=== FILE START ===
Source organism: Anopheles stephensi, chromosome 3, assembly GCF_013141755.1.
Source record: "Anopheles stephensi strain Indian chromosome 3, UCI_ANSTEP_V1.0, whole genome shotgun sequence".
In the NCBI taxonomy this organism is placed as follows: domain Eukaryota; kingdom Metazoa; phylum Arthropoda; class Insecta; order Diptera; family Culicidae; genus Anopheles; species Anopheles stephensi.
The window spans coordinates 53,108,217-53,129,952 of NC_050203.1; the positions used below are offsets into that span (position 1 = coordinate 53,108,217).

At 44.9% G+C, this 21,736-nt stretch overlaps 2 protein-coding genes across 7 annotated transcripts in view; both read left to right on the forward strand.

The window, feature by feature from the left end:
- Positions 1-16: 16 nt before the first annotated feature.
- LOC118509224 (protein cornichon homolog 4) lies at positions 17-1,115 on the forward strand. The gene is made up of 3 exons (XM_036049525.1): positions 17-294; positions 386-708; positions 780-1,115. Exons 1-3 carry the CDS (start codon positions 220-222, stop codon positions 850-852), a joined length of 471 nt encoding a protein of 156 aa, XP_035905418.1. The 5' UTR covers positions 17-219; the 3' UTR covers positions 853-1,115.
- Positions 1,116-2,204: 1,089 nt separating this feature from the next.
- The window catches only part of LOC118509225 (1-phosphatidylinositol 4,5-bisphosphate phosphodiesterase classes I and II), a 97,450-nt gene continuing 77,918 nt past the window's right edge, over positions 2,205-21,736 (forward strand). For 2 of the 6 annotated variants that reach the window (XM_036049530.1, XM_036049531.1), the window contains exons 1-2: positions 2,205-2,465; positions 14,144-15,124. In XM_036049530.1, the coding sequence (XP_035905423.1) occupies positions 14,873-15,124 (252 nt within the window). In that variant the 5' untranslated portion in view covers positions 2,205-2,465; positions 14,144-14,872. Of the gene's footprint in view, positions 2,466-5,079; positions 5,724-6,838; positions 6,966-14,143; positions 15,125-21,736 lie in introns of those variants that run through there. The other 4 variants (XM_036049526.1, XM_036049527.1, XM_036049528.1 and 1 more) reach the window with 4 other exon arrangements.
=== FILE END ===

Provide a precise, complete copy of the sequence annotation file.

Source organism: Anopheles stephensi, chromosome 3, assembly GCF_013141755.1.
Source record: "Anopheles stephensi strain Indian chromosome 3, UCI_ANSTEP_V1.0, whole genome shotgun sequence".
In the NCBI taxonomy this organism is placed as follows: domain Eukaryota; kingdom Metazoa; phylum Arthropoda; class Insecta; order Diptera; family Culicidae; genus Anopheles; species Anopheles stephensi.
The window spans coordinates 53,108,217-53,129,952 of NC_050203.1; the positions used below are offsets into that span (position 1 = coordinate 53,108,217).

At 44.9% G+C, this 21,736-nt stretch overlaps 2 protein-coding genes across 7 annotated transcripts in view; both read left to right on the forward strand.

The window, feature by feature from the left end:
- Positions 1-16: 16 nt before the first annotated feature.
- LOC118509224 (protein cornichon homolog 4) lies at positions 17-1,115 on the forward strand. The gene is made up of 3 exons (XM_036049525.1): positions 17-294; positions 386-708; positions 780-1,115. Exons 1-3 carry the CDS (start codon positions 220-222, stop codon positions 850-852), a joined length of 471 nt encoding a protein of 156 aa, XP_035905418.1. The 5' UTR covers positions 17-219; the 3' UTR covers positions 853-1,115.
- Positions 1,116-2,204: 1,089 nt separating this feature from the next.
- The window catches only part of LOC118509225 (1-phosphatidylinositol 4,5-bisphosphate phosphodiesterase classes I and II), a 97,450-nt gene continuing 77,918 nt past the window's right edge, over positions 2,205-21,736 (forward strand). For 2 of the 6 annotated variants that reach the window (XM_036049530.1, XM_036049531.1), the window contains exons 1-2: positions 2,205-2,465; positions 14,144-15,124. In XM_036049530.1, the coding sequence (XP_035905423.1) occupies positions 14,873-15,124 (252 nt within the window). In that variant the 5' untranslated portion in view covers positions 2,205-2,465; positions 14,144-14,872. Of the gene's footprint in view, positions 2,466-5,079; positions 5,724-6,838; positions 6,966-14,143; positions 15,125-21,736 lie in introns of those variants that run through there. The other 4 variants (XM_036049526.1, XM_036049527.1, XM_036049528.1 and 1 more) reach the window with 4 other exon arrangements.